Professional Decorators Tips - How To Use Liquid Masking
We all know how daunting the thought of painting French Doors can be, ever wondered how the professionals get perfect straight edges between the painted wood and the glass. Here the team have put together a step by step guide to painting French doors or internal glazed doors that have multiple window panes.
Tip #1 -Preparation is important for painting and decorating
This first step is one of the most important and we'll keep is simple. French doors frequently get cleaned with various products and this is usually on the paintwork too. We recommend using a degreasing agent such as a sugar soap spray to clean any contaminates away. Then a gentle sandpaper over the paint surface, we recommend a 200-220 grit sandpaper, just enough to create micro abrasion which will help your paint key to the surface.
Tip #2 - Masking the window panes - Liquid Masking
Looking at the picture above, there are 50 window panes to mask, trying to "brush cut" the edges in by eye is very difficult and can leave an inconsistent finish. Another option would be to use decorators masking tape, using the example in the picture above we estimate this would take a team member 2-3 hours at least for each side. Introducing "Liquid Masking"
Liquid masking (many brands available) is painted directly onto the glass and up to the edge and even slightly onto the woodwork too, we recommend two coats for complete coverage allowing the product to dry between coats, try to avoid runs in corners. The product dries completely clear and and acts like a thin film barrier to which you can paint on to. Don't worry about getting it on the woodwork, liquid masking acts as a primer too.
"This is a game changer for decorators and home DIY" – Wayne - Chicoco Team Member
Tip #3 - Time to get painting
Once the liquid masking is completely dry (it dries clear) simply paint your woodwork, again don't worry about paint going onto the glass, this will be removed later (its magic), simply focus on getting a good undercoat and a good top coat or two on. the image below shows French Doors that have Liquid Masking on the glass and then the paint has been applied with a sprayer (but could be by brush or roller), as you can see the paint is on the glazed areas too, but this is fine.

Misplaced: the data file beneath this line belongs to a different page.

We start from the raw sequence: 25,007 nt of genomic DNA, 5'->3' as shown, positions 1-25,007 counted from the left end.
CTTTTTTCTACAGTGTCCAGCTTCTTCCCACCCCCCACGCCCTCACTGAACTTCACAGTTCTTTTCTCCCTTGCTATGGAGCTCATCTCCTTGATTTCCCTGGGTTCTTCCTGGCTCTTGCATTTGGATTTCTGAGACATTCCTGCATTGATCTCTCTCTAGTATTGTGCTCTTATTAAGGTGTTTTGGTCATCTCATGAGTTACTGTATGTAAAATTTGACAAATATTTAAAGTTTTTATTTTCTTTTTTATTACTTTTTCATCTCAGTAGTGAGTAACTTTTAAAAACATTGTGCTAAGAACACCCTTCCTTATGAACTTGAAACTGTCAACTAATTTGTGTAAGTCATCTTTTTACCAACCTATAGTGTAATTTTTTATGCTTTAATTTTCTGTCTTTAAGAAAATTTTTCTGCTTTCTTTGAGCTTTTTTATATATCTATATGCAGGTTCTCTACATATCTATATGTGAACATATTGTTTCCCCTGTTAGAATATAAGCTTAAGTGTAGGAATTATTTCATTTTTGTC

Tip #4 - The magic happens, removing liquid masking
Whether you have applied your liquid masking and paint by brush, roller or sprayer the next step is the same, its fun too! Get a sharp utility knife, our team members like the Stanley Knife, simply get the knife onto the glass at about 45 degrees to the wooden edge and create a cut line all around the pane for the nice crisp edge. Finally, peel away, the masking comes away from the glass easily with any overlapping paint on the glazed areas, leaving a crisp, even professional line.
Click to play the video below
Is this process just good for painting French doors ?
Anywhere that you have to paint woodwork against glass, liquid masking could be the process for you. French doors, Georgian Windows, Internal Glazed doors, regular or irregular shaped windows all benefit from this process.
If you're in Cornwall and want the professionals to do this for you then we would be delighted to hear from you.